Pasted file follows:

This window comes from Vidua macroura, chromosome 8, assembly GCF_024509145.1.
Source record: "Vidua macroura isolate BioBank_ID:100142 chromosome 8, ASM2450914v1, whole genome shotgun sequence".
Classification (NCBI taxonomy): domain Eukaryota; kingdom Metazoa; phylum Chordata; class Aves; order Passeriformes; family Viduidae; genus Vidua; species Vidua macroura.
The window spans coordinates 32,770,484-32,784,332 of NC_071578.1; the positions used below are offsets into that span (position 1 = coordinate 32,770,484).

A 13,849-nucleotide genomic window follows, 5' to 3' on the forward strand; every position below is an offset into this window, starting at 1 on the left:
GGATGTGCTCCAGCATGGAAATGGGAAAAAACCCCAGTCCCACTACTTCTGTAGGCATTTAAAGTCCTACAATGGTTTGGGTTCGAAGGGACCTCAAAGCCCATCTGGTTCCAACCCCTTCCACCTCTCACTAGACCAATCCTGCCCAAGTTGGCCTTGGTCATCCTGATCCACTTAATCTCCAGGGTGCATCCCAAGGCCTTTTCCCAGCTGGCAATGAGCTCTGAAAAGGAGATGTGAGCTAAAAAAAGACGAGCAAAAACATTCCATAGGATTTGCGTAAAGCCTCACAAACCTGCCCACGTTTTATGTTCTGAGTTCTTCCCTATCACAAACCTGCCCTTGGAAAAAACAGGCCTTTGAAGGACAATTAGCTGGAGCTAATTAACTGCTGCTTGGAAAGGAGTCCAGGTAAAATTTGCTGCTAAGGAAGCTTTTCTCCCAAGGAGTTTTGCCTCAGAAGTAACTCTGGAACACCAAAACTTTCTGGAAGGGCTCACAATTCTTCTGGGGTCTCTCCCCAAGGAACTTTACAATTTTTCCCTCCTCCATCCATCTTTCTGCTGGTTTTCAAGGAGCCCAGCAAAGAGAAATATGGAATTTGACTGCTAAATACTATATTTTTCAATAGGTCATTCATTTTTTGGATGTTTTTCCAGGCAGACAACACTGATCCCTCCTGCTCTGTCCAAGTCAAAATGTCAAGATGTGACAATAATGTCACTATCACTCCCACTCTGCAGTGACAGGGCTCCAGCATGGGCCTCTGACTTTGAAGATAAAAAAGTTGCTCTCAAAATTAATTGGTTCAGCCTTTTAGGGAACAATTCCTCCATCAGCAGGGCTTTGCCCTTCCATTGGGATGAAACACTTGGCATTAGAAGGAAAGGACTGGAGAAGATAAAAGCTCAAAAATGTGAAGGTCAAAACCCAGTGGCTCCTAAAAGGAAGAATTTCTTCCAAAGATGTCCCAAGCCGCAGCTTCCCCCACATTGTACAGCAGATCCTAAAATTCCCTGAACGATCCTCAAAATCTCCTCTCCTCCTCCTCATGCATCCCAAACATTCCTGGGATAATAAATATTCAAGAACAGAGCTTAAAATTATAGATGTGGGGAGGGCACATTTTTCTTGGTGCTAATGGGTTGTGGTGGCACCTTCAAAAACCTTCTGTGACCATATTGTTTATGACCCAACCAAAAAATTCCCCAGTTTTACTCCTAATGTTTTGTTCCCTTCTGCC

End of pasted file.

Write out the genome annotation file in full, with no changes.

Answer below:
This window comes from Vidua macroura, chromosome 8, assembly GCF_024509145.1.
Source record: "Vidua macroura isolate BioBank_ID:100142 chromosome 8, ASM2450914v1, whole genome shotgun sequence".
Classification (NCBI taxonomy): domain Eukaryota; kingdom Metazoa; phylum Chordata; class Aves; order Passeriformes; family Viduidae; genus Vidua; species Vidua macroura.
The window spans coordinates 32,770,484-32,784,332 of NC_071578.1; the positions used below are offsets into that span (position 1 = coordinate 32,770,484).

A 13,849-nucleotide genomic window follows, 5' to 3' on the forward strand; every position below is an offset into this window, starting at 1 on the left:
GGATGTGCTCCAGCATGGAAATGGGAAAAAACCCCAGTCCCACTACTTCTGTAGGCATTTAAAGTCCTACAATGGTTTGGGTTCGAAGGGACCTCAAAGCCCATCTGGTTCCAACCCCTTCCACCTCTCACTAGACCAATCCTGCCCAAGTTGGCCTTGGTCATCCTGATCCACTTAATCTCCAGGGTGCATCCCAAGGCCTTTTCCCAGCTGGCAATGAGCTCTGAAAAGGAGATGTGAGCTAAAAAAAGACGAGCAAAAACATTCCATAGGATTTGCGTAAAGCCTCACAAACCTGCCCACGTTTTATGTTCTGAGTTCTTCCCTATCACAAACCTGCCCTTGGAAAAAACAGGCCTTTGAAGGACAATTAGCTGGAGCTAATTAACTGCTGCTTGGAAAGGAGTCCAGGTAAAATTTGCTGCTAAGGAAGCTTTTCTCCCAAGGAGTTTTGCCTCAGAAGTAACTCTGGAACACCAAAACTTTCTGGAAGGGCTCACAATTCTTCTGGGGTCTCTCCCCAAGGAACTTTACAATTTTTCCCTCCTCCATCCATCTTTCTGCTGGTTTTCAAGGAGCCCAGCAAAGAGAAATATGGAATTTGACTGCTAAATACTATATTTTTCAATAGGTCATTCATTTTTTGGATGTTTTTCCAGGCAGACAACACTGATCCCTCCTGCTCTGTCCAAGTCAAAATGTCAAGATGTGACAATAATGTCACTATCACTCCCACTCTGCAGTGACAGGGCTCCAGCATGGGCCTCTGACTTTGAAGATAAAAAAGTTGCTCTCAAAATTAATTGGTTCAGCCTTTTAGGGAACAATTCCTCCATCAGCAGGGCTTTGCCCTTCCATTGGGATGAAACACTTGGCATTAGAAGGAAAGGACTGGAGAAGATAAAAGCTCAAAAATGTGAAGGTCAAAACCCAGTGGCTCCTAAAAGGAAGAATTTCTTCCAAAGATGTCCCAAGCCGCAGCTTCCCCCACATTGTACAGCAGATCCTAAAATTCCCTGAACGATCCTCAAAATCTCCTCTCCTCCTCCTCATGCATCCCAAACATTCCTGGGATAATAAATATTCAAGAACAGAGCTTAAAATTATAGATGTGGGGAGGGCACATTTTTCTTGGTGCTAATGGGTTGTGGTGGCACCTTCAAAAACCTTCTGTGACCATATTGTTTATGACCCAACCAAAAAATTCCCCAGTTTTACTCCTAATGTTTTGTTCCCTTCTGCC